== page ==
3D Rendering in Architecture
Christine Kim’s post  on 3D rendering captured my attention when I was looking through the posts for week 5. In her post, Christine discusses how the 3D rendering of an architectural piece often differs from the real experience, which is an increasing problem because it has compromised the trust between clients and architects. “Most of the time, the 3D computer graphic photos focus on artistic values of the render rather than the creating realistic experiential render”, Christine identifies the cause of the disparities, suggesting that clients should be more understanding of the gist the rendering, instead of focusing on the “realistic experience.”
When I was reading the original article mentioned in Christine’s post , I noticed a recommended article by the website named “How to render your building to sell it, not just show it.” It is interesting that, although most of the differences can be attributed to limitations of the rendering software and the variability of the reality, architects’ intentions might also play a crucial role. Just for clarification, I am not implying that architects knowingly deceive their clients; instead, architects are often forced to accentuate certain details of their designs to sell their projects to their clients. For example, going for an impactful POV (point of view) or composition instead of one that most accurately depicts the reality.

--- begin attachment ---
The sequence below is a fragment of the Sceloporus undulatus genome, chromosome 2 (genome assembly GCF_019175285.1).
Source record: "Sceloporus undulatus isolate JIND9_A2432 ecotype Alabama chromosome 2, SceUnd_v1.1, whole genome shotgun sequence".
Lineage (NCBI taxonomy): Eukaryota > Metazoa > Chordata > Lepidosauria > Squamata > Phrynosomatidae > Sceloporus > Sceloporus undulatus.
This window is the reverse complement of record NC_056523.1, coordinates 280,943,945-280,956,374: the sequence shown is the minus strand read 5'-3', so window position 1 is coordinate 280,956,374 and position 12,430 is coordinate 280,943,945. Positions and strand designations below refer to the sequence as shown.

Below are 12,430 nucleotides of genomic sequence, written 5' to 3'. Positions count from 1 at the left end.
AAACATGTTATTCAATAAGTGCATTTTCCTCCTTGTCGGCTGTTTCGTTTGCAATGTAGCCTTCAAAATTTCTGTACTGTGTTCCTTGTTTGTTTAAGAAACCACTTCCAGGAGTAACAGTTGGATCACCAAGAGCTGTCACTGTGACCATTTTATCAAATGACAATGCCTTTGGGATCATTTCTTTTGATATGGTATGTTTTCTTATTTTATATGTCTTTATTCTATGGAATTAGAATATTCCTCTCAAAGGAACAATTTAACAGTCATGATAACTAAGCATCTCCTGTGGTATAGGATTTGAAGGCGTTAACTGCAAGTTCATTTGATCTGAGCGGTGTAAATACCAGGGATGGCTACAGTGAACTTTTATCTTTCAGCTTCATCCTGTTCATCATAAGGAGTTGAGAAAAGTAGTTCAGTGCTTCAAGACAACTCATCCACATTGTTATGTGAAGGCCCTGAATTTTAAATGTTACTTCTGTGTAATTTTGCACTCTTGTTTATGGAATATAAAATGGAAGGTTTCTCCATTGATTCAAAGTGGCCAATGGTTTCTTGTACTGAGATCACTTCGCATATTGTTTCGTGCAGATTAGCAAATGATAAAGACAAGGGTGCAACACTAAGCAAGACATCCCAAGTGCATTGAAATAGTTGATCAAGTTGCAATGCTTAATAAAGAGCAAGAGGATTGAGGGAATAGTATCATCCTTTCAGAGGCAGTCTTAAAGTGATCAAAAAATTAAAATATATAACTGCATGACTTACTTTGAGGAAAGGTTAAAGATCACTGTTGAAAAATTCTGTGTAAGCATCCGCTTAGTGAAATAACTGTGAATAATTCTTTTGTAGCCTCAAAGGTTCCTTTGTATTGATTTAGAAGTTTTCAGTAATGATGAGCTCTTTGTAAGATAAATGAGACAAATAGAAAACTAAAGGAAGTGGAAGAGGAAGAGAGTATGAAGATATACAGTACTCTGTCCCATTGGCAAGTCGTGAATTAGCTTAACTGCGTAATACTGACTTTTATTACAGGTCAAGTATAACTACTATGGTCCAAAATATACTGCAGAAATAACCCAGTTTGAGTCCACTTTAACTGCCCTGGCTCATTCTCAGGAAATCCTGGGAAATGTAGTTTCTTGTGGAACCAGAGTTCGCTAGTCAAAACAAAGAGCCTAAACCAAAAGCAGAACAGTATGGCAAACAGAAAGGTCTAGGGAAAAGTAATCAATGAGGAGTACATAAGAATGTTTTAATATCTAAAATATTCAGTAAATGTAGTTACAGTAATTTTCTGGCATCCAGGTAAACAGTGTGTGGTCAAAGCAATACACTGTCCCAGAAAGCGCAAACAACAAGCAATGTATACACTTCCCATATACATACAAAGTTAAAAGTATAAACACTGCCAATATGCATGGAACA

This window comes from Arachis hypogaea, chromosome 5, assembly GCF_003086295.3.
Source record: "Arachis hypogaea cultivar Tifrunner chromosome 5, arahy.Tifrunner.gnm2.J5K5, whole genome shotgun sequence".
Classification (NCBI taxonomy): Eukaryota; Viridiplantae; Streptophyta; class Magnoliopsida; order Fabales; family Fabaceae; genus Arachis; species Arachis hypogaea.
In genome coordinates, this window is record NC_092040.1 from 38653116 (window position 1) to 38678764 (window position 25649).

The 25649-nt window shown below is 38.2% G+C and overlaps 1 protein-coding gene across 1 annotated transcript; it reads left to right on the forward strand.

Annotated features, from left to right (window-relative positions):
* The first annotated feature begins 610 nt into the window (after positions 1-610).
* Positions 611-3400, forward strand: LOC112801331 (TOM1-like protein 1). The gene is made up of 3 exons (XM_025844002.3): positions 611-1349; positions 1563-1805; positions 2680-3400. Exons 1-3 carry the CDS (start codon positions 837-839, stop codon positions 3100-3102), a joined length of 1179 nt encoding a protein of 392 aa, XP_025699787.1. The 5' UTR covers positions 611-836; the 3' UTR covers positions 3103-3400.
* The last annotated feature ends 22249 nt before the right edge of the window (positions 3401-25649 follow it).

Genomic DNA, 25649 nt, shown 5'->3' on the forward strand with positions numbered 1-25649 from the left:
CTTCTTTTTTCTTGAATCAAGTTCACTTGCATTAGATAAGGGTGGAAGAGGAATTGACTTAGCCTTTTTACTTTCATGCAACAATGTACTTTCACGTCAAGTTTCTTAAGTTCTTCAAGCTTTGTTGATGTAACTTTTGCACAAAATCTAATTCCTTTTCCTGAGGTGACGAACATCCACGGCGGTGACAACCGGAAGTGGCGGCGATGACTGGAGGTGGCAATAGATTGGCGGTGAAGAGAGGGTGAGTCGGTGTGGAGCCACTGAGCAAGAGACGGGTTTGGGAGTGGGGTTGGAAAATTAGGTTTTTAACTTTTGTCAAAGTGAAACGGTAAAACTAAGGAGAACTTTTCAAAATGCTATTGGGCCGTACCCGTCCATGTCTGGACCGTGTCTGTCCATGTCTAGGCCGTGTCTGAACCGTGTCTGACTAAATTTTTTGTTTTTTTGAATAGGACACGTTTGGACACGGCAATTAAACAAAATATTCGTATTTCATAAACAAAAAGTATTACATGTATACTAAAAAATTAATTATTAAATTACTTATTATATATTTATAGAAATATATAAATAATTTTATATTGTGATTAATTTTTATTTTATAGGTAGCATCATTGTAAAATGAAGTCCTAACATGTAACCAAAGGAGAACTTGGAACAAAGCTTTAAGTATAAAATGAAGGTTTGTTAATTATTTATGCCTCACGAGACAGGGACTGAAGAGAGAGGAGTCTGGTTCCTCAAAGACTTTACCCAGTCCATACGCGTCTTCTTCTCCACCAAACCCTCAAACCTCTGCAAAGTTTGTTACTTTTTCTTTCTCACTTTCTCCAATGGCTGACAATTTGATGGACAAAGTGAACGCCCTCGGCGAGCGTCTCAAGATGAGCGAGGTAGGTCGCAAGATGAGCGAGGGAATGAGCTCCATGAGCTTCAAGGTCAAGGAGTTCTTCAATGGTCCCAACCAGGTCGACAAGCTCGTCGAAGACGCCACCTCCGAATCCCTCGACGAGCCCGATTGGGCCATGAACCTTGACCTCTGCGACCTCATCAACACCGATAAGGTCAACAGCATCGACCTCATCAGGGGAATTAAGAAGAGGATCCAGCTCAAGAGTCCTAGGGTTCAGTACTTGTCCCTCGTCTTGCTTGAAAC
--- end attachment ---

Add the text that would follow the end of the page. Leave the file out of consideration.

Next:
Going back to Kim’s advice to clients of not focusing on the”realistic experience”, a question arises: do the client actually want the “realistic experience” in a rendering, or rather a heightened representation that deviates from the reality within an acceptable amount?
 Christine (Hae Wann) Kim – LookingOutwards post
 “Are 3D renderings deceiving architects and clients?” read here
 “How to render your building to sell it, not just show it” read here